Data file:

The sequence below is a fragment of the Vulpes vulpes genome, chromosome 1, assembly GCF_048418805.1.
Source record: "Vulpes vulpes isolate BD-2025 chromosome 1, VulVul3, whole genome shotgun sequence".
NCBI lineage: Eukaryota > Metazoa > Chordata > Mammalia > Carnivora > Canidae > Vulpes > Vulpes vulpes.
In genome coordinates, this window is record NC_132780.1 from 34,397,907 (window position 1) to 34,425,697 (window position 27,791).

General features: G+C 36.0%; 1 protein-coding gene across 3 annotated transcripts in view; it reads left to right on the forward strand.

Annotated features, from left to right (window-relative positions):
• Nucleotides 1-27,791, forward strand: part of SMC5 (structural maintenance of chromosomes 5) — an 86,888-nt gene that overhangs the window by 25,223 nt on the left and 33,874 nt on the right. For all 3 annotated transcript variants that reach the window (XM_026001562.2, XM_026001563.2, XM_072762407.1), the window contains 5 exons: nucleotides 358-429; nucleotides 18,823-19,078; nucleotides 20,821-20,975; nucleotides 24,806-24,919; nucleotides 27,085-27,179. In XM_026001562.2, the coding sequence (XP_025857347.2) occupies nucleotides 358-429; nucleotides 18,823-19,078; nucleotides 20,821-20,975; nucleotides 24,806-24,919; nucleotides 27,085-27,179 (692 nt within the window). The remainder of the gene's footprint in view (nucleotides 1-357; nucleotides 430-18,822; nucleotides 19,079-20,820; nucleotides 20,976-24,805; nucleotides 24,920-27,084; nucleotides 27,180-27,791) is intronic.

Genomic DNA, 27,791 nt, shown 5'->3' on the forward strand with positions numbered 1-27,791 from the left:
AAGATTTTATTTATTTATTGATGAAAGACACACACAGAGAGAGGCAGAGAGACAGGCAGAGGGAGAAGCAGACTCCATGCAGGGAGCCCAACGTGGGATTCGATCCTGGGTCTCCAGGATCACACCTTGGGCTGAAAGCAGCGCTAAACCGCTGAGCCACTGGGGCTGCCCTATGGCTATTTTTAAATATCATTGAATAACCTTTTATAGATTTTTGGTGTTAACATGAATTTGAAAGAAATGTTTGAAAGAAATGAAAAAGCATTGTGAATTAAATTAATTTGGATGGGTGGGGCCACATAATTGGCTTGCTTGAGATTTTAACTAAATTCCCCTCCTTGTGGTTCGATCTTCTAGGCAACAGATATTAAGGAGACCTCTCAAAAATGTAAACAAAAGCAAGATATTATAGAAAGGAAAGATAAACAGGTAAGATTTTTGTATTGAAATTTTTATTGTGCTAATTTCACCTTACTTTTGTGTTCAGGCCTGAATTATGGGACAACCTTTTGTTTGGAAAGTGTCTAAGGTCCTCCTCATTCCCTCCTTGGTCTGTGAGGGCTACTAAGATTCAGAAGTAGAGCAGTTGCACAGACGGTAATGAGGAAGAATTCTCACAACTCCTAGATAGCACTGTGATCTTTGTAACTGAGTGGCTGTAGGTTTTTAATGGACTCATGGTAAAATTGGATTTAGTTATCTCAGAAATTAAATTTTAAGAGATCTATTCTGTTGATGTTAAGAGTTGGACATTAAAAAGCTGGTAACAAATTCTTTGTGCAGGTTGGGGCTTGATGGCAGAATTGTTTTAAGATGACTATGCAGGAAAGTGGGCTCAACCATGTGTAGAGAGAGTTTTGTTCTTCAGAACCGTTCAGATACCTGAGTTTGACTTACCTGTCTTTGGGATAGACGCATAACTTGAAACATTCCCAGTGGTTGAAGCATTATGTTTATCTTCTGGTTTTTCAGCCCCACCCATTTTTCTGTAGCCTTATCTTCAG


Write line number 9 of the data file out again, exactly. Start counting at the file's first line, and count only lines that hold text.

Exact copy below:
AAGATTTTATTTATTTATTGATGAAAGACACACACAGAGAGAGGCAGAGAGACAGGCAGAGGGAGAAGCAGACTCCATGCAGGGAGCCCAACGTGGGATTCGATCCTGGGTCTCCAGGATCACACCTTGGGCTGAAAGCAGCGCTAAACCGCTGAGCCACTGGGGCTGCCCTATGGCTATTTTTAAATATCATTGAATAACCTTTTATAGATTTTTGGTGTTAACATGAATTTGAAAGAAATGTTTGAAAGAAATGAAAAAGCATTGTGAATTAAATTAATTTGGATGGGTGGGGCCACATAATTGGCTTGCTTGAGATTTTAACTAAATTCCCCTCCTTGTGGTTCGATCTTCTAGGCAACAGATATTAAGGAGACCTCTCAAAAATGTAAACAAAAGCAAGATATTATAGAAAGGAAAGATAAACAGGTAAGATTTTTGTATTGAAATTTTTATTGTGCTAATTTCACCTTACTTTTGTGTTCAGGCCTGAATTATGGGACAACCTTTTGTTTGGAAAGTGTCTAAGGTCCTCCTCATTCCCTCCTTGGTCTGTGAGGGCTACTAAGATTCAGAAGTAGAGCAGTTGCACAGACGGTAATGAGGAAGAATTCTCACAACTCCTAGATAGCACTGTGATCTTTGTAACTGAGTGGCTGTAGGTTTTTAATGGACTCATGGTAAAATTGGATTTAGTTATCTCAGAAATTAAATTTTAAGAGATCTATTCTGTTGATGTTAAGAGTTGGACATTAAAAAGCTGGTAACAAATTCTTTGTGCAGGTTGGGGCTTGATGGCAGAATTGTTTTAAGATGACTATGCAGGAAAGTGGGCTCAACCATGTGTAGAGAGAGTTTTGTTCTTCAGAACCGTTCAGATACCTGAGTTTGACTTACCTGTCTTTGGGATAGACGCATAACTTGAAACATTCCCAGTGGTTGAAGCATTATGTTTATCTTCTGGTTTTTCAGCCCCACCCATTTTTCTGTAGCCTTATCTTCAG